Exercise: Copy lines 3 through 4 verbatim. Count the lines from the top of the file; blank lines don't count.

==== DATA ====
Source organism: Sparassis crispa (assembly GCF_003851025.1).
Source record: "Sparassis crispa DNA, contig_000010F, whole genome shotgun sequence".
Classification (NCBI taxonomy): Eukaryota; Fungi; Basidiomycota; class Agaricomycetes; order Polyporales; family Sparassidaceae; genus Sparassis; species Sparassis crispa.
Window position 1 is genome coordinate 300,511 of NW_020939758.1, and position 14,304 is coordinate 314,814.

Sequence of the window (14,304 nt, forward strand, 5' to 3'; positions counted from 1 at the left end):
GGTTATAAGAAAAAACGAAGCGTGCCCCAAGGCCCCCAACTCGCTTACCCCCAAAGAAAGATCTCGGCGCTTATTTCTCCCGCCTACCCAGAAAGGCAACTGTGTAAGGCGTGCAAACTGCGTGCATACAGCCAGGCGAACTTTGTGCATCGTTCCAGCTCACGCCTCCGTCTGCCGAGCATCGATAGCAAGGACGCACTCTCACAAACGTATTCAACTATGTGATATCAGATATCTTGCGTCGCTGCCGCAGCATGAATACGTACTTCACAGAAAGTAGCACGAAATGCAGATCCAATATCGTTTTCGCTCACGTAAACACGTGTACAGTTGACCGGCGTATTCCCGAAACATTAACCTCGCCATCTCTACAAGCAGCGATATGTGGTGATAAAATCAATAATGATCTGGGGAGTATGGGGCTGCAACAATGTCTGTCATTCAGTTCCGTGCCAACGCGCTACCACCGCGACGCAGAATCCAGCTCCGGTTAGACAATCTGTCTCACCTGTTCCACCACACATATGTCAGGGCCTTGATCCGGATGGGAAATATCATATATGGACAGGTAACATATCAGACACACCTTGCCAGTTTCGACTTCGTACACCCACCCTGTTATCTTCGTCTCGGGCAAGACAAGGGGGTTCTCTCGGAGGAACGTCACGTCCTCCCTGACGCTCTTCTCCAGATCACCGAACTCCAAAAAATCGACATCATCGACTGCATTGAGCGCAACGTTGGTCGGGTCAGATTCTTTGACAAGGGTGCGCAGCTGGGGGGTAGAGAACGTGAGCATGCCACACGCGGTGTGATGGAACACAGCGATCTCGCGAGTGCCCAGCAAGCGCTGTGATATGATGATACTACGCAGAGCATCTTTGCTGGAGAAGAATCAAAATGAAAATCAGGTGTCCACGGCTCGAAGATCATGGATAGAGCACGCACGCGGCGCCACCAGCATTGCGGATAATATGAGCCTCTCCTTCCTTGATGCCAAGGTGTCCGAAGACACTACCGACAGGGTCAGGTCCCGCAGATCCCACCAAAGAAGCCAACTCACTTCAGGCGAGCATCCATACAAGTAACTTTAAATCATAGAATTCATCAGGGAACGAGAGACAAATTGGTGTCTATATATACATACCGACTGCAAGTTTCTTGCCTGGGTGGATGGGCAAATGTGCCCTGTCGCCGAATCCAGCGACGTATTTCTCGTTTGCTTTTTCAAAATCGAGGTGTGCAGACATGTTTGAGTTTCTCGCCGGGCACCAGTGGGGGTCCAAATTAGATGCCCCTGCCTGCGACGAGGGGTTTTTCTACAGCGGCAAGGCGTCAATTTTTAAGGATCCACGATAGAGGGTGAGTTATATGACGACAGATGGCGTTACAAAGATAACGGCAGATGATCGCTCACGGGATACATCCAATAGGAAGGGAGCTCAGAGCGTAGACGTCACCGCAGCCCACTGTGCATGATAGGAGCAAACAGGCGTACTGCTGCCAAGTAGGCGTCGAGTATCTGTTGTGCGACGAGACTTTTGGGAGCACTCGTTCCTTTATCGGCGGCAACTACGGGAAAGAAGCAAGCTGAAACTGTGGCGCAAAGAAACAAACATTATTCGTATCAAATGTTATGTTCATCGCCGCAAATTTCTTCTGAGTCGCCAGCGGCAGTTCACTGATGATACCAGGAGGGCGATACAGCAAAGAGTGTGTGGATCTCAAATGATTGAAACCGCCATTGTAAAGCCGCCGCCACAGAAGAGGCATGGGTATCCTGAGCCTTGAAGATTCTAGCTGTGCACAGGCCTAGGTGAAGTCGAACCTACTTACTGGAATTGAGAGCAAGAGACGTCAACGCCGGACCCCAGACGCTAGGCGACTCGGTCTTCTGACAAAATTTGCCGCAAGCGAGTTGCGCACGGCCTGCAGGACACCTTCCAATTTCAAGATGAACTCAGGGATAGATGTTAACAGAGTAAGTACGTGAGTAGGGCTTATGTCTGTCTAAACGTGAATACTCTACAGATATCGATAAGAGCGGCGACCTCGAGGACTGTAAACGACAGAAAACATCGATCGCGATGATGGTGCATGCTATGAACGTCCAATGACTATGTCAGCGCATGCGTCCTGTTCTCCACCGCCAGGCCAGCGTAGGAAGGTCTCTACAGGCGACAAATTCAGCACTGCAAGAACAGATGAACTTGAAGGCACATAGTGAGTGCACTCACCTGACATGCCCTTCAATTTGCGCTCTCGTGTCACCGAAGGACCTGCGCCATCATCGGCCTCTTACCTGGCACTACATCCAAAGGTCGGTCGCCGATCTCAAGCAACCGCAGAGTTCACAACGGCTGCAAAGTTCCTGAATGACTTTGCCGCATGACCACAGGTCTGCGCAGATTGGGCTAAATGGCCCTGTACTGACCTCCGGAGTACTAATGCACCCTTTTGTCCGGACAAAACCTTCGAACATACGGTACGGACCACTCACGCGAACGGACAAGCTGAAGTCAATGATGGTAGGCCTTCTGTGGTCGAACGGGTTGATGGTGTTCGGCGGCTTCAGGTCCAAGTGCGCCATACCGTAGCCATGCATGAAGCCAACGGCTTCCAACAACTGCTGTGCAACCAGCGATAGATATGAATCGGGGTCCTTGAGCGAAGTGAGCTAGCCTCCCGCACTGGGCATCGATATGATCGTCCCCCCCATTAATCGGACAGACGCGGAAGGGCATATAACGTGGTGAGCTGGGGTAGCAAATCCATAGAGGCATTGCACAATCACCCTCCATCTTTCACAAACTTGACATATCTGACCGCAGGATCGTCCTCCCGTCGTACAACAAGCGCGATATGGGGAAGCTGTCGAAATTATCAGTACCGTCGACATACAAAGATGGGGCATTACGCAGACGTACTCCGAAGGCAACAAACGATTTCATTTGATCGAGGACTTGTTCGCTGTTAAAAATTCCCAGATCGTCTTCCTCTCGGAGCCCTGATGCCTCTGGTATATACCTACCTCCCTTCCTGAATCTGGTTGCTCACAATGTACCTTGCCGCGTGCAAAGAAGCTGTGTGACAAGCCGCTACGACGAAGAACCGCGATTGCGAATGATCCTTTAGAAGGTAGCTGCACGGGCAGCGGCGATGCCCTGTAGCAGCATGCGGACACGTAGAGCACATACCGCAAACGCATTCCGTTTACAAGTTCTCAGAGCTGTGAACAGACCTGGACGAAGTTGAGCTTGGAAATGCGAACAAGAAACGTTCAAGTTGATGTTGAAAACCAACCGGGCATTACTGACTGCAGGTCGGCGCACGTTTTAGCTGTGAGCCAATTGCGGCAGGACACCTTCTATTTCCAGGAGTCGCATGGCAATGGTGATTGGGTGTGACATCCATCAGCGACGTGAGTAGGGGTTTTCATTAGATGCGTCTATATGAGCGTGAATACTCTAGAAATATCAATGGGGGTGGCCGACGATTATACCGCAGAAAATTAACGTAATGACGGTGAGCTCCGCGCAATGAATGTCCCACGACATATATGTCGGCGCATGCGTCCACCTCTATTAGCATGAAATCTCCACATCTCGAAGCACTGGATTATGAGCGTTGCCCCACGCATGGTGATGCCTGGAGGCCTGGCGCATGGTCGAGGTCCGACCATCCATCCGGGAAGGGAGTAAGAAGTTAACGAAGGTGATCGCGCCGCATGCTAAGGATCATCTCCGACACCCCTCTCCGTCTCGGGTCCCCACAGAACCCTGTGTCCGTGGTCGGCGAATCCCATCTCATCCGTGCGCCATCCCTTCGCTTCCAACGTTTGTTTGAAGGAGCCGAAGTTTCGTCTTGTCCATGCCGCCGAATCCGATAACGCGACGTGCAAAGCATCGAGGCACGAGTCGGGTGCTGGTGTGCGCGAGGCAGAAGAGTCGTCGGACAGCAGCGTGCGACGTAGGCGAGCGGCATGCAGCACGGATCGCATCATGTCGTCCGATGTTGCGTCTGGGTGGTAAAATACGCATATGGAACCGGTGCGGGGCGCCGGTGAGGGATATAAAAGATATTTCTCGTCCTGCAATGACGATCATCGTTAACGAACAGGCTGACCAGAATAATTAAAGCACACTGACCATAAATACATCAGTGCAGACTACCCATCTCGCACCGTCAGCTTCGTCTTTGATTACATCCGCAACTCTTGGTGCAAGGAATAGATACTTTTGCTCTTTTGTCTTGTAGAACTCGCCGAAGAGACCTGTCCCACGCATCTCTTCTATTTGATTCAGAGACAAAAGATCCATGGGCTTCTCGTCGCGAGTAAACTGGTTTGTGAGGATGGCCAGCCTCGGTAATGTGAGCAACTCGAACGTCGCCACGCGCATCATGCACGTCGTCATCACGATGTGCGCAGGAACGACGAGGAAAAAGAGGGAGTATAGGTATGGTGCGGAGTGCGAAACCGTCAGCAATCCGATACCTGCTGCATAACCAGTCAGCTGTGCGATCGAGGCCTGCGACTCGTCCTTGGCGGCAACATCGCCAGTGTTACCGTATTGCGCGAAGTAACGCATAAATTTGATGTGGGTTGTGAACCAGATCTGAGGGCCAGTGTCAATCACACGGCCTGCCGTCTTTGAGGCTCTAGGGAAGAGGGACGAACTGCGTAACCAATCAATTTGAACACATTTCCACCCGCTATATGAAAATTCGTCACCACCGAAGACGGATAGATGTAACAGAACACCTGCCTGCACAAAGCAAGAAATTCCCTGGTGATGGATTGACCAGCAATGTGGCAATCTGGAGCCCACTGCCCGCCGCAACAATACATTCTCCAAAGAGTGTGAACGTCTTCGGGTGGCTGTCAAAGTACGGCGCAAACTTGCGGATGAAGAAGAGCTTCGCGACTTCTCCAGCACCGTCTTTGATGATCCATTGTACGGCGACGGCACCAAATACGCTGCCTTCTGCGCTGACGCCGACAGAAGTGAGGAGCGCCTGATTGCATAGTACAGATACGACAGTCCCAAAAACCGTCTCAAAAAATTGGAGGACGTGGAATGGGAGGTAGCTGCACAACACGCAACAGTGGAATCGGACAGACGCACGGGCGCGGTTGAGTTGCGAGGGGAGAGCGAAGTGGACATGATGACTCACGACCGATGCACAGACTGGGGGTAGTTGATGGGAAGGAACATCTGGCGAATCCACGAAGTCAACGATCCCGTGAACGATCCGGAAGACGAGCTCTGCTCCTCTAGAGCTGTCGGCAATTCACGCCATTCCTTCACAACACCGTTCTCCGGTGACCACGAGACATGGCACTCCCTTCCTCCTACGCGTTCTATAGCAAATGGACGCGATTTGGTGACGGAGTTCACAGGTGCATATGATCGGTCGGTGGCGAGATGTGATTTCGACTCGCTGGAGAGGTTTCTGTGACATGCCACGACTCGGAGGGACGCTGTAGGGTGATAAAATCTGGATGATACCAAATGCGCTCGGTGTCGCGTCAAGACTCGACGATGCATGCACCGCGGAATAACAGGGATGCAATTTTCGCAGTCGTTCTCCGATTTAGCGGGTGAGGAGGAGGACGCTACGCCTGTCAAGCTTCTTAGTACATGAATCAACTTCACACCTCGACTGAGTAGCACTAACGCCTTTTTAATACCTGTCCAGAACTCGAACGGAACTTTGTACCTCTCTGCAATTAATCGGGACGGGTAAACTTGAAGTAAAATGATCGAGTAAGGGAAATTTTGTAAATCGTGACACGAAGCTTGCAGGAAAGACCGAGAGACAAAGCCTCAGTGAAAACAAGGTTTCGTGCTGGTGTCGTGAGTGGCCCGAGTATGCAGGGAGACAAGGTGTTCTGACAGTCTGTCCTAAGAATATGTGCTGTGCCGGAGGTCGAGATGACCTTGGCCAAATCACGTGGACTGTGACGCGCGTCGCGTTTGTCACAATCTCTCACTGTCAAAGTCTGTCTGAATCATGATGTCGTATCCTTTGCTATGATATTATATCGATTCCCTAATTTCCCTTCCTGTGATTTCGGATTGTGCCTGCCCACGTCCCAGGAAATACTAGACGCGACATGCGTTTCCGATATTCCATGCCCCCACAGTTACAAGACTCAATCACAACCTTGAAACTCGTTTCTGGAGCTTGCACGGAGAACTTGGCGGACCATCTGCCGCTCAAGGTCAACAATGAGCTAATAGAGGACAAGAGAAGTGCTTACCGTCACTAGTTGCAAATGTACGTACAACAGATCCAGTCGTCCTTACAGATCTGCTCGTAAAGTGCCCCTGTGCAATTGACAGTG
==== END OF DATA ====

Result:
Classification (NCBI taxonomy): Eukaryota; Fungi; Basidiomycota; class Agaricomycetes; order Polyporales; family Sparassidaceae; genus Sparassis; species Sparassis crispa.
Window position 1 is genome coordinate 300,511 of NW_020939758.1, and position 14,304 is coordinate 314,814.